Sieng Chanheng, who also owns the Heng Development Company, said the newspaper would need to begin publishing soon so that her staff could remain employed.

“Just wait and see tomorrow or the day after tomorrow. The new newspaper will come out,” she said.

Her daughter, Dim Sopheavy, the deputy director general of the media centre, also said the newspaper would launch soon. She declined to disclose its name.

“I will run a newspaper soon with the new name, and it will run as a daily, but I cannot tell you the specific name,” she said.

“You will see when the newspaper prints and we are on sale at the market.”

Soy Sopheap, the director general of the media centre, said last week that he had been forced to shut down its popular newspaper, magazine and radio programming after Sieng Chanheng demanded that he cut operating costs in half by firing many of its 110 employees, an allegation Sieng Chanheng has denied.

He said yesterday that he, too, planned to launch a new newspaper soon, though he added that he would need financial backing.

“I have no money to relaunch the newspaper on my own, so I am looking for a financial supporter to help publish it,” he said.

He added that he believed most of the centre’s employees would choose to work for him, though several said yesterday on the condition of anonymity that they were concerned he would not be able to finance a new project.

Yem Noy, director of the Information Ministry’s Media Department, said he had received no recent requests for newspaper licences, and referred additional questions to Information Minister Khieu Kanharith, who could not be reached yesterday.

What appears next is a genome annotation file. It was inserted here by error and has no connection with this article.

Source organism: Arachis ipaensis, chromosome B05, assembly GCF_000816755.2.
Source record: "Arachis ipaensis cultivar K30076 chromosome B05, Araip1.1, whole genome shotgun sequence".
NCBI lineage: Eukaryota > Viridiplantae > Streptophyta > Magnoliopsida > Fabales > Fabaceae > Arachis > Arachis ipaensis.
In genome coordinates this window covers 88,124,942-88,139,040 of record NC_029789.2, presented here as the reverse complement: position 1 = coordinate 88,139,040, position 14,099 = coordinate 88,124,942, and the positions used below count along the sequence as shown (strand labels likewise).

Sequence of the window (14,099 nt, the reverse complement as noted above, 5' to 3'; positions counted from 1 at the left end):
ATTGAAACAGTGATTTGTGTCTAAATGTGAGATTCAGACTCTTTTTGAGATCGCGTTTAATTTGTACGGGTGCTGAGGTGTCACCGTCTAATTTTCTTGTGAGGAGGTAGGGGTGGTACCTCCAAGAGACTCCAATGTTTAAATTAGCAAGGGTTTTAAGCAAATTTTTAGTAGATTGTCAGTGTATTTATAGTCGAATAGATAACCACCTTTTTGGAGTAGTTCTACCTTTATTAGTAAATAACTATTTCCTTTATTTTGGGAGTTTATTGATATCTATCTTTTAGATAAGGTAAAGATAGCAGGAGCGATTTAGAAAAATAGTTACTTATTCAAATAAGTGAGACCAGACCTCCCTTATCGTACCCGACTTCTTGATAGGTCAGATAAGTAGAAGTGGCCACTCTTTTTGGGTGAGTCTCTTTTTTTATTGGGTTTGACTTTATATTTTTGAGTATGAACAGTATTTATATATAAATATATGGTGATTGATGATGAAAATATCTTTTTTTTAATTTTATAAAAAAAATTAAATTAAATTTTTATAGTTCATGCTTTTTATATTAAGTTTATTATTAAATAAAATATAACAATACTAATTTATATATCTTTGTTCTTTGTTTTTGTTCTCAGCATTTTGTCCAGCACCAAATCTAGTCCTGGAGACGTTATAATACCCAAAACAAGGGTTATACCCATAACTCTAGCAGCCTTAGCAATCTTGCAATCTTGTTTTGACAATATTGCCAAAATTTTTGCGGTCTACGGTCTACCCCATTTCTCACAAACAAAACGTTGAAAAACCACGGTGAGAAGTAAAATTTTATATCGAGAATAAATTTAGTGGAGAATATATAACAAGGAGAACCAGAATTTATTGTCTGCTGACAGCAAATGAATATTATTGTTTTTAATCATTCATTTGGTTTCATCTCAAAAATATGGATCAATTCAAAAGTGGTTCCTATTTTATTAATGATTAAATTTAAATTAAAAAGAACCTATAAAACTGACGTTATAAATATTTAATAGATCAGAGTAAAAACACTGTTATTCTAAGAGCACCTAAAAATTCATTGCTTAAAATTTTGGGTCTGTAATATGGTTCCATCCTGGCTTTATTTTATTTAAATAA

Hun Sen’s old dorm rises again

Photo by: Pha Lina
Hun Sen’s former dormitory at Neak Von pagoda, which was destroyed in a March 8 fire that tore through Tuol Kork district’s Boeung Kak 2 commune, has been rebuilt, officials said yesterday.

via Khmer NZ

Wednesday, 07 July 2010 15:02 Khouth Sophakchakrya

A DORMITORY that once housed Prime Minister Hun Sen has been completely rebuilt just under four months after it was destroyed in a fire in Tuol Kork district’s Boeung Kak 2 commune, officials said yesterday.

Thim Sam An, the deputy governor of Tuol Kork district, said reconstruction began on May 27 at the premier’s urging and was completed on June 25, though no inauguration date had been set. He added that he did not know when the dormitory would be made available for monks and students.

“We double-checked the plans already. It was made on the old site, which is 17.74 by 12.10 metres, and we kept the dimensions and original style,” he said. The reconstruction was funded by a US$30,000 donation from Phnom Penh Governor Kep Chuktema, he added.

The March 8 fire, which authorities say was caused by an electrical short circuit in a resident’s home, destroyed about 178 homes as well as 31 dormitories at Neak Von pagoda, leaving 257 families, 181 students and 90 monks homeless.

In a speech later that month, Hun Sen called for his old dormitory to be rebuilt quickly, saying the fire “did not know it was the house of a pagoda boy who became the prime minister”.

Local officials have yet to demarcate land for residents’ homes, though more than two-thirds of those destroyed have been rebuilt anyway.

The new dormitory can house between 20 and 30 monks and students, Thim Sam An said.

Gnith Khim, the abbot at Neak Von pagoda, said he hoped it would be open soon.

“I hope the authorities will inaugurate this dormitory and give it to my pagoda before the end of this month, because currently we have 100 monks and students living in a dining hall,” he said.